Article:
Armadillos are interesting creatures, and either you think they’re adorable or you think they have a face that only a mother could love. But regardless of where you stand on their looks, the fact remains that armadillos have been pretty important in biomedical research. Did you know that armadillos have been important in the development of a leprosy vaccine, as well as the understanding of reproduction?
Usually, the bacterium that causes leprosy (Mycobacterium leprae) only grows on cooler parts of the body — think fingers, toes, feet, nose and ears. But armadillos have lower body temperatures than most mammals, so they develop the disease more quickly. According to the New York Times, they also contract the disease naturally; yes, there are wild armadillos out there with leprosy infections. By working with armadillos in the laboratory, researchers were able to develop a leprosy vaccine.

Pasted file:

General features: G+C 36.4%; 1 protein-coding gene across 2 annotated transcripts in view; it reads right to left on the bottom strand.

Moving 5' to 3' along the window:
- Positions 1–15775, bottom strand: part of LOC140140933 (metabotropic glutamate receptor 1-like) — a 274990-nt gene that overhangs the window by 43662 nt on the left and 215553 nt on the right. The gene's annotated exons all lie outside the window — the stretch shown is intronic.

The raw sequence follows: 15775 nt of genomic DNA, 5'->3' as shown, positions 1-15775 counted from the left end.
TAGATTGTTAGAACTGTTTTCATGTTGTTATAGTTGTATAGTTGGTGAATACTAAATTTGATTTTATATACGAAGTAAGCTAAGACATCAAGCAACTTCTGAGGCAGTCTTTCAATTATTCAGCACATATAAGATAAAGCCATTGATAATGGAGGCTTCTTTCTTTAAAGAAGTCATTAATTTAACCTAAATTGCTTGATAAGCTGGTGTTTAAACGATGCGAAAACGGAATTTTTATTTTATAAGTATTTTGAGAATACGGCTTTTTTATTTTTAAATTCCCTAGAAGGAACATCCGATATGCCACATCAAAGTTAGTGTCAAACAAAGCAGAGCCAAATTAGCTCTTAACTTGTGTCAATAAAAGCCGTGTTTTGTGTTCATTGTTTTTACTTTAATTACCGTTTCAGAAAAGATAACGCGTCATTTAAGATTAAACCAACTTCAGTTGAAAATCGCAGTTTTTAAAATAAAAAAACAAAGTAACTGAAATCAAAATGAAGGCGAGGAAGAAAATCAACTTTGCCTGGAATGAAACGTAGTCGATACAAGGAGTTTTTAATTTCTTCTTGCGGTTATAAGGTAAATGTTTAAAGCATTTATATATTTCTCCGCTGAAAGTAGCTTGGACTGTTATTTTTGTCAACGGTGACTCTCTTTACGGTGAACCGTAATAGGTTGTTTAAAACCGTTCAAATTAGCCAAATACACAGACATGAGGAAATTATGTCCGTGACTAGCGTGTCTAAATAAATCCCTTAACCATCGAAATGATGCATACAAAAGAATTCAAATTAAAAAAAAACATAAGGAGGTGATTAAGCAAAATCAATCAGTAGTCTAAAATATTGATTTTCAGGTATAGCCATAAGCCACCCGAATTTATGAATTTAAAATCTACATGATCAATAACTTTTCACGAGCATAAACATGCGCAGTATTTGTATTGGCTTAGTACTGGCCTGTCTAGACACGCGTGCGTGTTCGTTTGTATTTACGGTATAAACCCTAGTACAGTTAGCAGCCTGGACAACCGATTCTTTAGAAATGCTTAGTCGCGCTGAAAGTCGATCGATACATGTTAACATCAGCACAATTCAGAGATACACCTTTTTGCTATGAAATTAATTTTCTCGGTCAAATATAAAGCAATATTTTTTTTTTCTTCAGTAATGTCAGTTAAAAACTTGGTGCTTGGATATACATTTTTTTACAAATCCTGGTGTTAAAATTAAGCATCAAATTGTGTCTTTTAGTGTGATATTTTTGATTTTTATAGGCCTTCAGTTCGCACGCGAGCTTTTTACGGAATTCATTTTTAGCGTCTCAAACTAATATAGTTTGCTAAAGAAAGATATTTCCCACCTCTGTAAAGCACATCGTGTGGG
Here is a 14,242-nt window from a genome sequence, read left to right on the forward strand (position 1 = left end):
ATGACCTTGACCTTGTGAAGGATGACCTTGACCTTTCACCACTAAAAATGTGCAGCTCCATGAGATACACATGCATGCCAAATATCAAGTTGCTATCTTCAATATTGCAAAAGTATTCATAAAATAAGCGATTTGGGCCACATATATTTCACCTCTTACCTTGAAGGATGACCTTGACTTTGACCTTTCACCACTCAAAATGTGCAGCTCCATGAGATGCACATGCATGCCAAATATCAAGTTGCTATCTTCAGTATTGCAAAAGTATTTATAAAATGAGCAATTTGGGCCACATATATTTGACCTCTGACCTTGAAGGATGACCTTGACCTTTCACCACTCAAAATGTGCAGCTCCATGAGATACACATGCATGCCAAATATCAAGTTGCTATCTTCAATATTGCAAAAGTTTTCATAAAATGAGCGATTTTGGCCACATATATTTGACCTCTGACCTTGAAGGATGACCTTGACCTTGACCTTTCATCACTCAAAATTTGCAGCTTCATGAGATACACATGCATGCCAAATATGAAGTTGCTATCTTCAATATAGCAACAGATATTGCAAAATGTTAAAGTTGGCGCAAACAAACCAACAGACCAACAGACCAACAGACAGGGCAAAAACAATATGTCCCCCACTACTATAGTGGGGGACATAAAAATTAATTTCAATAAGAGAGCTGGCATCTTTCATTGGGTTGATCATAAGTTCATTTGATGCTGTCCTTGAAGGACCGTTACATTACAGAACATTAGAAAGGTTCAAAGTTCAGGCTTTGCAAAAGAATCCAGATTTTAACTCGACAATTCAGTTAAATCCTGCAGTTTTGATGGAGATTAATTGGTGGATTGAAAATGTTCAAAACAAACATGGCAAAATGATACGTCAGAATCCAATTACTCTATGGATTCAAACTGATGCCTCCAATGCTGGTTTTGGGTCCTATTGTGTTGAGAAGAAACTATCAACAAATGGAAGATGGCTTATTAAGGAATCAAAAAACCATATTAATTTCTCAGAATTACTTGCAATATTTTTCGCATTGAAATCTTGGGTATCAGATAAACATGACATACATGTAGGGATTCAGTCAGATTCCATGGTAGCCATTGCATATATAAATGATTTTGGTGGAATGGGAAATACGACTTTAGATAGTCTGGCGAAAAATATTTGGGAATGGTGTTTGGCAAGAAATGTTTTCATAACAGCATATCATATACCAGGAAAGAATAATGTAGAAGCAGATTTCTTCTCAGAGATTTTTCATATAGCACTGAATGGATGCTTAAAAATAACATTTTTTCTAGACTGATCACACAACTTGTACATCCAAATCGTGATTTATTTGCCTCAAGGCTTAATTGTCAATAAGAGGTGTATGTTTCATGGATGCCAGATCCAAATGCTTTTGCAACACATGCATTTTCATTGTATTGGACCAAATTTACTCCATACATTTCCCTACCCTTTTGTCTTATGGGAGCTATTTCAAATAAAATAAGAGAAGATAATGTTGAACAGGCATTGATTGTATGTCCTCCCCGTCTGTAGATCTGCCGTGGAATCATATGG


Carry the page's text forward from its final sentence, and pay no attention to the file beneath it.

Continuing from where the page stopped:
Another unique trait about armadillos is that they almost always give birth to four babies— identical quadruplets! Because of this, researchers have worked with armadillos to study reproduction in the hopes of understanding more about multiple births. Identical littermates are also great models for studying different drugs or treatments, because any differences seen are likely due to the experimental treatment instead of genetic differences.